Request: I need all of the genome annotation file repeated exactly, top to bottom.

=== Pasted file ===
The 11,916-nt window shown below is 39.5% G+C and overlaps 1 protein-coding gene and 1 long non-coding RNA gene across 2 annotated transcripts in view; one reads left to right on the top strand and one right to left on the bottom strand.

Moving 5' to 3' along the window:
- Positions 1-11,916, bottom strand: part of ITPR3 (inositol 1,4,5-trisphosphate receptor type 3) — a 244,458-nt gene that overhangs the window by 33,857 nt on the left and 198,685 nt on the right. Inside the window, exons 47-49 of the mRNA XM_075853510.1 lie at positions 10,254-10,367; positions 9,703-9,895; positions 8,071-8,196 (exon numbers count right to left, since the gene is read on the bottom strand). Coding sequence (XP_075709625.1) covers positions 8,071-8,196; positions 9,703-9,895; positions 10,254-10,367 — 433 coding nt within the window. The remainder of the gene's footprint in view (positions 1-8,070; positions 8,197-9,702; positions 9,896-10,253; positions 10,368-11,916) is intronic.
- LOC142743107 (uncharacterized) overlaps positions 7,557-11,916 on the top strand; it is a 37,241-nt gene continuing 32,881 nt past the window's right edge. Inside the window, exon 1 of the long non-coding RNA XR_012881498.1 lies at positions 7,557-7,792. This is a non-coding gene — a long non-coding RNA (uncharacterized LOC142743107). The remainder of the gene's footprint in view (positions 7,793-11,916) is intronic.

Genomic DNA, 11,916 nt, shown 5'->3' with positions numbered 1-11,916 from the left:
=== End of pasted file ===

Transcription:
The 11,916-nt window shown below is 39.5% G+C and overlaps 1 protein-coding gene and 1 long non-coding RNA gene across 2 annotated transcripts in view; one reads left to right on the top strand and one right to left on the bottom strand.

Moving 5' to 3' along the window:
- Positions 1-11,916, bottom strand: part of ITPR3 (inositol 1,4,5-trisphosphate receptor type 3) — a 244,458-nt gene that overhangs the window by 33,857 nt on the left and 198,685 nt on the right. Inside the window, exons 47-49 of the mRNA XM_075853510.1 lie at positions 10,254-10,367; positions 9,703-9,895; positions 8,071-8,196 (exon numbers count right to left, since the gene is read on the bottom strand). Coding sequence (XP_075709625.1) covers positions 8,071-8,196; positions 9,703-9,895; positions 10,254-10,367 — 433 coding nt within the window. The remainder of the gene's footprint in view (positions 1-8,070; positions 8,197-9,702; positions 9,896-10,253; positions 10,368-11,916) is intronic.
- LOC142743107 (uncharacterized) overlaps positions 7,557-11,916 on the top strand; it is a 37,241-nt gene continuing 32,881 nt past the window's right edge. Inside the window, exon 1 of the long non-coding RNA XR_012881498.1 lies at positions 7,557-7,792. This is a non-coding gene — a long non-coding RNA (uncharacterized LOC142743107). The remainder of the gene's footprint in view (positions 7,793-11,916) is intronic.

Genomic DNA, 11,916 nt, shown 5'->3' with positions numbered 1-11,916 from the left: